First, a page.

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Robert Rupert (Ph.D., U. of Illinois at Chicago, 1996) works in the philosophy of mind, the philosophical foundations of cognitive science, and in related areas of philosophy of science, metaphysics, epistemology, and philosophy of language. His research focuses particularly on mental representation, concept acquisition, mental causation, cognitive architecture, situated cognition, group cognition, natural laws, and properties. Rob has been awarded a National Endowment for the Humanities Fellowship for College Teachers as well as an NEH summer research stipend. He has won a CU Provost's Faculty Achievement Award and a Kayden Book award, is a fellow of the Institute of Cognitive Science at CU-Boulder, and is a member of CU-Boulder's Committee for the History and Philosophy of Science. He has held visiting research positions at the University of Edinburgh, the Australian National University, and the Ruhr-Universität, Bochum. He is Co-Editor-in-Chief of the British Journal for the Philosophy of Science.
For more information, see Professor Rupert's CV.
- “Embodied Concepts, Conceptual Change, and A Priori Knowledge; or, Justification and the Ways Life Can Go”, American Philosophical Quarterly 53, 2 (April, 2016): 169–192
- “Triple Review of J. Stewart, O. Gapenne, and E. A. Di Paolo (eds.), Enaction: Towards a New Paradigm for Cognitive Science; Anthony Chemero, Radical Embodied Cognitive Science; and Mark Rowlands, The New Science of the Mind”, Mind 125 (Jan., 2016), 497: 209–228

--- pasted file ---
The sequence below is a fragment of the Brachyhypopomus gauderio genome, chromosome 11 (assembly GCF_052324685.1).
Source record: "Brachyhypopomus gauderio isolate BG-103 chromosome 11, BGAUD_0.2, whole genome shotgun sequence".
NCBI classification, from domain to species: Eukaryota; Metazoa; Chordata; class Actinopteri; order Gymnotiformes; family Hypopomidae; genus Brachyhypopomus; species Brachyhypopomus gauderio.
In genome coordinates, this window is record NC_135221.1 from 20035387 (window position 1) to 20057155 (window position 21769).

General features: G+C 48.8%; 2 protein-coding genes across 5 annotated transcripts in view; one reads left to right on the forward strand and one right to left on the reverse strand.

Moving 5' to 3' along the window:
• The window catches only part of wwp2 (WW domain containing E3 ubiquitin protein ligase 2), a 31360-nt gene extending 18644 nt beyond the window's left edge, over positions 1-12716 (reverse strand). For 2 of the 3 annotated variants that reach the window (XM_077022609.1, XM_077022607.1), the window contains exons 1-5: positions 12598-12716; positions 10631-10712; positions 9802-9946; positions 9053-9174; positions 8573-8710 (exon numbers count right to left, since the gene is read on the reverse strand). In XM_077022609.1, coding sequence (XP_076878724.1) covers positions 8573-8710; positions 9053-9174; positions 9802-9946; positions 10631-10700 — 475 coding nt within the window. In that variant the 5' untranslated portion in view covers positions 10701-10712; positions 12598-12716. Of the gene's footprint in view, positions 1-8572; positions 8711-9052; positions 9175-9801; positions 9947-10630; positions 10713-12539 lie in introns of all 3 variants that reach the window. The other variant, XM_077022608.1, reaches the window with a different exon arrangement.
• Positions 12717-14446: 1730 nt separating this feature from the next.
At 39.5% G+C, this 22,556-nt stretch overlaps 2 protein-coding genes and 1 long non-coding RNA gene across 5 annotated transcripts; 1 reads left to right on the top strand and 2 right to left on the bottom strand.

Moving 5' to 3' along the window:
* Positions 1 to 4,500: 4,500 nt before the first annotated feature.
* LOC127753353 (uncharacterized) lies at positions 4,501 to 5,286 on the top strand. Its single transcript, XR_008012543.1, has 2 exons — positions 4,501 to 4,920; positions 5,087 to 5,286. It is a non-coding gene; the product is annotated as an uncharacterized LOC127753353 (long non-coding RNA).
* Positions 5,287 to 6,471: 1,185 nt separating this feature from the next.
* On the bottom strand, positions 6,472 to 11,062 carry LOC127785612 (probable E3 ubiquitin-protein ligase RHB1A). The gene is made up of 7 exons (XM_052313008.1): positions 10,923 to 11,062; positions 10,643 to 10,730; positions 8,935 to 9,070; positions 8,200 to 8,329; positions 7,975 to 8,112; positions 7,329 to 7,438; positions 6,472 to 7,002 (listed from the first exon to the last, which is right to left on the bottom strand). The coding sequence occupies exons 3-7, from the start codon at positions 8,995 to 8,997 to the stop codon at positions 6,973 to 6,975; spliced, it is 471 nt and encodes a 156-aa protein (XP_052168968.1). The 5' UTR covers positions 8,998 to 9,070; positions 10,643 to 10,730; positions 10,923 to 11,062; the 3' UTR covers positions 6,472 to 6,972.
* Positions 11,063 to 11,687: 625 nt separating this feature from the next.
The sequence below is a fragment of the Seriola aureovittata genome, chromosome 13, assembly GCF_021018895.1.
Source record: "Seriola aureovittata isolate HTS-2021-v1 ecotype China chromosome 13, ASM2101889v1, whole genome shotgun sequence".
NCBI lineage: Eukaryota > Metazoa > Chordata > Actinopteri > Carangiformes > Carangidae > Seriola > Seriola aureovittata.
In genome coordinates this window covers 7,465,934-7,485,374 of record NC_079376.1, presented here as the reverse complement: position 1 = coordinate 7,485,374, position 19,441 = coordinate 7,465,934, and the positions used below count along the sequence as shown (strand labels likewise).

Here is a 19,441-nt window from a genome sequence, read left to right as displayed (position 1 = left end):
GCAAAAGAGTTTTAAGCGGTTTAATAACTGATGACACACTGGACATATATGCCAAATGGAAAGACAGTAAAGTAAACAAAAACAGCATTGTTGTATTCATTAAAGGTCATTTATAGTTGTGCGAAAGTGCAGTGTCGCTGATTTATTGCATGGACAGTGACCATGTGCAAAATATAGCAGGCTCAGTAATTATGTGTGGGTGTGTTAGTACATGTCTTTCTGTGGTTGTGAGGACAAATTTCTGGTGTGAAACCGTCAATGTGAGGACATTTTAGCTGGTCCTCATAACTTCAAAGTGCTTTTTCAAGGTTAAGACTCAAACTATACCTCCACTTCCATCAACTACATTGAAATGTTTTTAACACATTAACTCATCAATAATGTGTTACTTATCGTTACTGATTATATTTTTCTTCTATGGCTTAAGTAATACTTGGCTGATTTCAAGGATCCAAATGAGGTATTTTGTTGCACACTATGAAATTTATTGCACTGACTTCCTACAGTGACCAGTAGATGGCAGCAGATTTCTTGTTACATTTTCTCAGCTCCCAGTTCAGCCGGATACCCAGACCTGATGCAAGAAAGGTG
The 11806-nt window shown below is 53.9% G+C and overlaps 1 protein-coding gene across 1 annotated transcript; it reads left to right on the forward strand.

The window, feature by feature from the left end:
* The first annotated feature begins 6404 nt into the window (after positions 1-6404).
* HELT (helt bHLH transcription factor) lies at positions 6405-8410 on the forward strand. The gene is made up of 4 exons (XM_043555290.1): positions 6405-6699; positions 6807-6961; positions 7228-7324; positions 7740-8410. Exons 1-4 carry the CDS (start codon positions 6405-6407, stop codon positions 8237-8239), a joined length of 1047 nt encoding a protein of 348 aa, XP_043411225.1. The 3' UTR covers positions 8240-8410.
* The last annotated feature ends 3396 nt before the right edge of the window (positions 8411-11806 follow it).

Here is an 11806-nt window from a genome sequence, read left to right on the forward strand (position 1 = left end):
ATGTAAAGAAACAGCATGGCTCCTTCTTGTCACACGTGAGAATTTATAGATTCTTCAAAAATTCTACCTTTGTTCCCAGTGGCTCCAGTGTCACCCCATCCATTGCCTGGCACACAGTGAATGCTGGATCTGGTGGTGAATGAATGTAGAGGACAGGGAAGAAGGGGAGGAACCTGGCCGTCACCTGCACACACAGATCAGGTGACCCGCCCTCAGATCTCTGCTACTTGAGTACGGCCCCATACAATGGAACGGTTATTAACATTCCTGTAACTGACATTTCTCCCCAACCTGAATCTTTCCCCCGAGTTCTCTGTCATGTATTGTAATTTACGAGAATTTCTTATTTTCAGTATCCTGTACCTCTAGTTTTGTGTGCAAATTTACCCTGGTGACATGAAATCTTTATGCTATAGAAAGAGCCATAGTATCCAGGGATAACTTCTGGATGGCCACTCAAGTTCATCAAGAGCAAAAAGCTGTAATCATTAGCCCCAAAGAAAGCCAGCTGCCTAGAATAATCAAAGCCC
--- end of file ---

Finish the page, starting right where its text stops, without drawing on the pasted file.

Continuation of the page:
- “Necessity Is Unnecessary: A Response to Bradley”, Noûs 48, 3 (2014): 558–564
- “Against Group Cognitive States” In S. Chant, F. Hindriks, and G. Preyer (eds.), From Individual to Collective Intentionality (Oxford: Oxford University Press, 2014), pp. 97–111
- “Cognitive Systems and the Supersized Mind”, Philosophical Studies 152 (2011): 427–436
- "Embodiment, Consciousness, and the Massively Representational Mind”, Philosophical Topics 39, 1 (2011): 99–120
- "Innateness and the Situated Mind," in P. Robbins and M. Aydede (Eds.), The Cambridge Handbook of Situated Cognition (Cambridge University Press, 2008), pp. 96-116.
- “The Causal Theory of Properties and the Causal Theory of Reference, or How to Name Properties and Why It Matters,” Philosophy and Phenomenological Research 77, 3 (November 2008): 579-612.
- “Ceteris Paribus Laws, Component Forces, and the Nature of Special-Science Properties,” Noûs 42 (2008): 349-80.
- “Realization, Completers, and Ceteris Paribus Laws in Psychology,” British Journal for the Philosophy of Science 58 (2007): 1-11.
- “Functionalism, Mental Causation, and the Problem of Metaphysically Necessary Effects,” Noûs 40 (2006): 256-83.
- “Challenges to the Hypothesis of Extended Cognition,” Journal of Philosophy 101 (2004): 389-428.
- “Coining Terms in the Language of Thought: Innateness, Emergence, and the Lot of Cummins’s Argument against the Causal Theory of Mental Content,” Journal of Philosophy 98 (2001): 499-530.
- “The Best Test Theory of Extension: First Principle(s),” Mind & Language 14 (1999): 321-55
- “On the Relationship between Naturalistic Semantics and Individuation Criteria for Terms in a Language of Thought,” Synthese 117 (1998-99): 95-131.